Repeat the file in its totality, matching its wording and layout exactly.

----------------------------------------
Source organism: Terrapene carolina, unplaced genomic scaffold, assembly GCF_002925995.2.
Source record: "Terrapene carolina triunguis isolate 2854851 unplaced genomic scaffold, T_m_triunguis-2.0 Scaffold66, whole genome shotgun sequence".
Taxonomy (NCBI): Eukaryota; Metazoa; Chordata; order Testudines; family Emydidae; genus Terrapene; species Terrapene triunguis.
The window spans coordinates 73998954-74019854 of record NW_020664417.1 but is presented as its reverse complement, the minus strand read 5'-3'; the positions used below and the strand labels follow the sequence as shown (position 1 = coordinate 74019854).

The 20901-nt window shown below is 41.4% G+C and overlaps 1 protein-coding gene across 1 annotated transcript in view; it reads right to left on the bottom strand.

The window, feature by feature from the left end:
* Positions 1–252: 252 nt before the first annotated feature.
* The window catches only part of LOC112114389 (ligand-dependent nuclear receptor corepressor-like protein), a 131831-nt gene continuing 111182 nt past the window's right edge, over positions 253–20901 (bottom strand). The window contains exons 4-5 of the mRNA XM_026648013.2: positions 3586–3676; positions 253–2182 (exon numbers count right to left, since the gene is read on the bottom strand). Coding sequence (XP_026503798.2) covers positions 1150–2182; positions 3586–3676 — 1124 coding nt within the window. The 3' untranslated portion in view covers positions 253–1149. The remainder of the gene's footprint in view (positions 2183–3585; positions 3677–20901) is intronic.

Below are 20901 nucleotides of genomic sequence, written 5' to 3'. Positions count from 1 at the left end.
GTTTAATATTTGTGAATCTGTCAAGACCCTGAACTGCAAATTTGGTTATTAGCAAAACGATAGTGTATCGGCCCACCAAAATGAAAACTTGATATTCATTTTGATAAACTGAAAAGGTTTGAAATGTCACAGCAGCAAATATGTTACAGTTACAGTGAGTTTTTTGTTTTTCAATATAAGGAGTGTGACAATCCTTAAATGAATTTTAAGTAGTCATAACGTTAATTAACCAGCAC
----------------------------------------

Source organism: Terrapene carolina, unplaced genomic scaffold, assembly GCF_002925995.2.
Source record: "Terrapene carolina triunguis isolate 2854851 unplaced genomic scaffold, T_m_triunguis-2.0 Scaffold66, whole genome shotgun sequence".
Taxonomy (NCBI): Eukaryota; Metazoa; Chordata; order Testudines; family Emydidae; genus Terrapene; species Terrapene triunguis.
The window spans coordinates 73998954-74019854 of record NW_020664417.1 but is presented as its reverse complement, the minus strand read 5'-3'; the positions used below and the strand labels follow the sequence as shown (position 1 = coordinate 74019854).

The 20901-nt window shown below is 41.4% G+C and overlaps 1 protein-coding gene across 1 annotated transcript in view; it reads right to left on the bottom strand.

The window, feature by feature from the left end:
* Positions 1–252: 252 nt before the first annotated feature.
* The window catches only part of LOC112114389 (ligand-dependent nuclear receptor corepressor-like protein), a 131831-nt gene continuing 111182 nt past the window's right edge, over positions 253–20901 (bottom strand). The window contains exons 4-5 of the mRNA XM_026648013.2: positions 3586–3676; positions 253–2182 (exon numbers count right to left, since the gene is read on the bottom strand). Coding sequence (XP_026503798.2) covers positions 1150–2182; positions 3586–3676 — 1124 coding nt within the window. The 3' untranslated portion in view covers positions 253–1149. The remainder of the gene's footprint in view (positions 2183–3585; positions 3677–20901) is intronic.

Below are 20901 nucleotides of genomic sequence, written 5' to 3'. Positions count from 1 at the left end.
GTTTAATATTTGTGAATCTGTCAAGACCCTGAACTGCAAATTTGGTTATTAGCAAAACGATAGTGTATCGGCCCACCAAAATGAAAACTTGATATTCATTTTGATAAACTGAAAAGGTTTGAAATGTCACAGCAGCAAATATGTTACAGTTACAGTGAGTTTTTTGTTTTTCAATATAAGGAGTGTGACAATCCTTAAATGAATTTTAAGTAGTCATAACGTTAATTAACCAGCAC